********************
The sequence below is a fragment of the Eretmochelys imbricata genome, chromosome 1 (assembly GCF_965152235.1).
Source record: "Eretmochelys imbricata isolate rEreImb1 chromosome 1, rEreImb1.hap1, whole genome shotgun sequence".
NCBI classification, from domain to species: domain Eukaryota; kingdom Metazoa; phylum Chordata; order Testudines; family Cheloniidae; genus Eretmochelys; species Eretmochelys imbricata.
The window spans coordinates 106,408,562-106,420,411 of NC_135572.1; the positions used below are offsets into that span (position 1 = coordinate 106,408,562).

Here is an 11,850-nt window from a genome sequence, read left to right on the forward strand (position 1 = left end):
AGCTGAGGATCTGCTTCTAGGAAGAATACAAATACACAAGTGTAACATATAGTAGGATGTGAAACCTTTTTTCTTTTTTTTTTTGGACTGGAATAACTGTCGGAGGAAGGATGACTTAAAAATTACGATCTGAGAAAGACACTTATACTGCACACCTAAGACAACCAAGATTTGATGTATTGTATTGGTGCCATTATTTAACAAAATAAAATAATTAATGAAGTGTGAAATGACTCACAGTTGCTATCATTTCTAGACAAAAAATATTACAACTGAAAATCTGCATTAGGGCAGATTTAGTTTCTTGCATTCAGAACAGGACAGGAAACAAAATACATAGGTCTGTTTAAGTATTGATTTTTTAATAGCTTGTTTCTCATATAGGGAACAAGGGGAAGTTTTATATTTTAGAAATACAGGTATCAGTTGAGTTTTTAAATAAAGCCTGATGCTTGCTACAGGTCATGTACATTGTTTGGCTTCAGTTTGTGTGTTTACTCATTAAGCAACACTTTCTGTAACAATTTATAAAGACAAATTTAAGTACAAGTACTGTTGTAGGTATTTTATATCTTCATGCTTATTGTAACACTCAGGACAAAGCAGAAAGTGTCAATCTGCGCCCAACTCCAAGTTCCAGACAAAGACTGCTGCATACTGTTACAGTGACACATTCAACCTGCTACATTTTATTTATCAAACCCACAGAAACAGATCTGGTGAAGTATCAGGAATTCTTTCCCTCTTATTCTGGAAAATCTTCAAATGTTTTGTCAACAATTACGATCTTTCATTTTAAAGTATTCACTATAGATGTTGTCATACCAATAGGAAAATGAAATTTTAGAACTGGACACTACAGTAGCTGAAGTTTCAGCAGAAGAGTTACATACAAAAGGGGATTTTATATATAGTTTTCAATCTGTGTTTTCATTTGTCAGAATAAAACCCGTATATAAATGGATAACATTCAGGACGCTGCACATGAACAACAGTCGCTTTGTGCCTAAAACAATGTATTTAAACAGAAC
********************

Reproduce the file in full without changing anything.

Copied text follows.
The sequence below is a fragment of the Eretmochelys imbricata genome, chromosome 1 (assembly GCF_965152235.1).
Source record: "Eretmochelys imbricata isolate rEreImb1 chromosome 1, rEreImb1.hap1, whole genome shotgun sequence".
NCBI classification, from domain to species: domain Eukaryota; kingdom Metazoa; phylum Chordata; order Testudines; family Cheloniidae; genus Eretmochelys; species Eretmochelys imbricata.
The window spans coordinates 106,408,562-106,420,411 of NC_135572.1; the positions used below are offsets into that span (position 1 = coordinate 106,408,562).

Here is an 11,850-nt window from a genome sequence, read left to right on the forward strand (position 1 = left end):
AGCTGAGGATCTGCTTCTAGGAAGAATACAAATACACAAGTGTAACATATAGTAGGATGTGAAACCTTTTTTCTTTTTTTTTTTGGACTGGAATAACTGTCGGAGGAAGGATGACTTAAAAATTACGATCTGAGAAAGACACTTATACTGCACACCTAAGACAACCAAGATTTGATGTATTGTATTGGTGCCATTATTTAACAAAATAAAATAATTAATGAAGTGTGAAATGACTCACAGTTGCTATCATTTCTAGACAAAAAATATTACAACTGAAAATCTGCATTAGGGCAGATTTAGTTTCTTGCATTCAGAACAGGACAGGAAACAAAATACATAGGTCTGTTTAAGTATTGATTTTTTAATAGCTTGTTTCTCATATAGGGAACAAGGGGAAGTTTTATATTTTAGAAATACAGGTATCAGTTGAGTTTTTAAATAAAGCCTGATGCTTGCTACAGGTCATGTACATTGTTTGGCTTCAGTTTGTGTGTTTACTCATTAAGCAACACTTTCTGTAACAATTTATAAAGACAAATTTAAGTACAAGTACTGTTGTAGGTATTTTATATCTTCATGCTTATTGTAACACTCAGGACAAAGCAGAAAGTGTCAATCTGCGCCCAACTCCAAGTTCCAGACAAAGACTGCTGCATACTGTTACAGTGACACATTCAACCTGCTACATTTTATTTATCAAACCCACAGAAACAGATCTGGTGAAGTATCAGGAATTCTTTCCCTCTTATTCTGGAAAATCTTCAAATGTTTTGTCAACAATTACGATCTTTCATTTTAAAGTATTCACTATAGATGTTGTCATACCAATAGGAAAATGAAATTTTAGAACTGGACACTACAGTAGCTGAAGTTTCAGCAGAAGAGTTACATACAAAAGGGGATTTTATATATAGTTTTCAATCTGTGTTTTCATTTGTCAGAATAAAACCCGTATATAAATGGATAACATTCAGGACGCTGCACATGAACAACAGTCGCTTTGTGCCTAAAACAATGTATTTAAACAGAAC